Overflights question Russia's Georgia role: NATO

BRUSSELS Tue Jul 15, 2008 6:47am EDT

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BRUSSELS (Reuters) - NATO said on Tuesday it was troubled by Russian military overflights of Georgian territory, saying they called into question Moscow's role as a peacekeeper and facilitator of talks between Tbilisi and separatists.

NATO Secretary-General Jaap de Hoop Scheffer urged all parties, including Russia, to support Georgian territorial integrity as called for in U.N. Security Council resolutions, alliance spokesman James Appathurai said.

"The secretary general is concerned by the recent escalation of tension in Georgia, he is troubled by Russia's statement that its military aircraft deliberately overflew Georgian territory in violation of its territorial integrity," Appathurai said.

"These actions raise questions about Russia's role as peacekeeper and facilitator of negotiations," he said, speaking on behalf of De Hoop Scheffer.

Georgia's pro-Western government last week recalled its ambassador in Moscow in protest at Russia sending fighter jets into Georgian airspace. Tbilisi urged the West to condemn Russia's actions.

Russia said the flights were to prevent Georgian President Mikheil Saakashvili from launching a military operation against the separatist South Ossetia region.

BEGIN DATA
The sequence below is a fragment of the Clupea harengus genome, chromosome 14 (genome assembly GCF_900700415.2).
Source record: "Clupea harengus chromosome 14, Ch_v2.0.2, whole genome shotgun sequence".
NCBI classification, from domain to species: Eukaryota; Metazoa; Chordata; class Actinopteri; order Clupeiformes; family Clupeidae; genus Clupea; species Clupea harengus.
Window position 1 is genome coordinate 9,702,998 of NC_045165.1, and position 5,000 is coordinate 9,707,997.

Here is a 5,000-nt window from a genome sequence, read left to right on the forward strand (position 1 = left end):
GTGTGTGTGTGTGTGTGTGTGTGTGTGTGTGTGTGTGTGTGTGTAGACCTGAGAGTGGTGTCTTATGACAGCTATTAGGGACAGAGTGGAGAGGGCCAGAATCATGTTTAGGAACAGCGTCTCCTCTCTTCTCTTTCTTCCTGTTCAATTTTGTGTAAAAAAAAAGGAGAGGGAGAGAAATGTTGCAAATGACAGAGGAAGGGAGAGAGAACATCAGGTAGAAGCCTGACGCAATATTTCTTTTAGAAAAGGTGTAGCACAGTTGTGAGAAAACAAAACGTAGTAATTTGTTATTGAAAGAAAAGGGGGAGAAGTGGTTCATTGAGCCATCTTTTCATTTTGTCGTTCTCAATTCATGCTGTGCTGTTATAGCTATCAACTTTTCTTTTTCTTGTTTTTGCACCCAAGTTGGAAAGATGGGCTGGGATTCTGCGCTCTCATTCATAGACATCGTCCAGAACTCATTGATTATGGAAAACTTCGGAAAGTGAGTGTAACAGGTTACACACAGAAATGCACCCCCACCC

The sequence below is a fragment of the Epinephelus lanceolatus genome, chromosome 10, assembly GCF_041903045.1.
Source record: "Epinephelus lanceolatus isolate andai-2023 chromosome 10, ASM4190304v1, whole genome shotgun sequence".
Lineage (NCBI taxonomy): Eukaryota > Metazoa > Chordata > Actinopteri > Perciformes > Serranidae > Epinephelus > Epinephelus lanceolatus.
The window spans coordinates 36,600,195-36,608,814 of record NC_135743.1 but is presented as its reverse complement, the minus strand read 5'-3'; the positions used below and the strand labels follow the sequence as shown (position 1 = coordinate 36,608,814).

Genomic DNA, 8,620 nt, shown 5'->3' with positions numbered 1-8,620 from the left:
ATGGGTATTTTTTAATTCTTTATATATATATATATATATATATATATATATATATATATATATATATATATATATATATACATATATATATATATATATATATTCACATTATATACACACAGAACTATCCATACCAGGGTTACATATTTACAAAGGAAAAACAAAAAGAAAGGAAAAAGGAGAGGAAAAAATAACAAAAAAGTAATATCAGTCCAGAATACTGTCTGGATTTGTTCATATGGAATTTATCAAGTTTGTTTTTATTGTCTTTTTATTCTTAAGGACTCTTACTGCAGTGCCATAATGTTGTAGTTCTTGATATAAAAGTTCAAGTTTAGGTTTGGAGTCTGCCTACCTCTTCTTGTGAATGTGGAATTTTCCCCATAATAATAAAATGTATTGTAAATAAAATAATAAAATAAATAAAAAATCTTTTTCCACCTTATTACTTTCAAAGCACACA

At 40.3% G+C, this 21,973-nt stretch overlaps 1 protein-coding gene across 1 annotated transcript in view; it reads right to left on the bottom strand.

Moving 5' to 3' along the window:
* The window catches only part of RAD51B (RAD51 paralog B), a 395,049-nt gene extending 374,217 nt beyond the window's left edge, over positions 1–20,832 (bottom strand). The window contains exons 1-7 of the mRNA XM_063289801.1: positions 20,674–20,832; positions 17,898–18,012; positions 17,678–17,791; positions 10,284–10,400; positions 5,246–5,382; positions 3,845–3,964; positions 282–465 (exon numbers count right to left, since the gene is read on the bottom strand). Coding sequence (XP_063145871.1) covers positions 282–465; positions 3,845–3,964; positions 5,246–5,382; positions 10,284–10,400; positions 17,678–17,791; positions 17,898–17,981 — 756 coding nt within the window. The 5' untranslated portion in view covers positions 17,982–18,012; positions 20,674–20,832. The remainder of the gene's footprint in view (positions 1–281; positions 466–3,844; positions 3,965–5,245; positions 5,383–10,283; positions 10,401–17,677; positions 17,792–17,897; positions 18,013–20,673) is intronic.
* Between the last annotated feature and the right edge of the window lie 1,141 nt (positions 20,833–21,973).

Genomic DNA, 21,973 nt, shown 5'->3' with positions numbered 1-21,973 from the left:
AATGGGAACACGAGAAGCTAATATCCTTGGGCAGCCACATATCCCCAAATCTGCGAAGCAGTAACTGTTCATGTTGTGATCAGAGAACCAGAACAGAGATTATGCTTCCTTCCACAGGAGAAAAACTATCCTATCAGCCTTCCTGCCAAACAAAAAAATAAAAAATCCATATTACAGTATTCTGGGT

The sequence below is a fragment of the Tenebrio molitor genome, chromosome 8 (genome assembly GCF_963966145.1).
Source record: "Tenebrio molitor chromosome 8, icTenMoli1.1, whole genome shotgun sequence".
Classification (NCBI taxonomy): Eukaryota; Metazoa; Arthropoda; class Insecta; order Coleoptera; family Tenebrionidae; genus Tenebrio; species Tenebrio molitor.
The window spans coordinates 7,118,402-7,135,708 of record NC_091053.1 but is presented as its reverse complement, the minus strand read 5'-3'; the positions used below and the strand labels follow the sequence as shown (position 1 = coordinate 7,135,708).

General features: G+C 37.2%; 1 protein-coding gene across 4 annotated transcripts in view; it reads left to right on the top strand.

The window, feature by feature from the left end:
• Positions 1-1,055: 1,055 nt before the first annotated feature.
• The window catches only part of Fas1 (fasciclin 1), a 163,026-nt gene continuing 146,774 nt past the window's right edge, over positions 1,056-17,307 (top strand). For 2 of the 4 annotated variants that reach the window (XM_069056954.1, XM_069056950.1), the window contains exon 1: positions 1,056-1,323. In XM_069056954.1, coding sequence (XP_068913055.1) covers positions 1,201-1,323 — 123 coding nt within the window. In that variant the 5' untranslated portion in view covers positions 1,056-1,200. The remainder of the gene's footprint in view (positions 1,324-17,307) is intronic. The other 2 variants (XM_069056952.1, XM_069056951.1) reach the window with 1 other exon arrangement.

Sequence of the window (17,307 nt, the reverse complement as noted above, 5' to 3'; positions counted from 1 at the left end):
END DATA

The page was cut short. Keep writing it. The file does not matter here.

It was Russia's first admission for at least a decade that its air force had flown over Georgian territory without permission. Georgia has said in the past that Russia trespassed in its airspace but Moscow has always denied it.

Early this year Russia established semi-official ties with the separatist administrations in South Ossetia and Abkhazia and beefed up the peacekeeping forces it has had in Abkhazia since the end of a war in the 1990s.

Georgia accused Russia of trying to annexe its territory and Tbilisi's Western allies said Russia was stoking tensions. Russia, angered by Georgia's hopes to join NATO and the European Union, said it acted to defend the breakaway regions from Georgian aggression.

(Reporting by David Brunnstrom; Editing by Jon Boyle)

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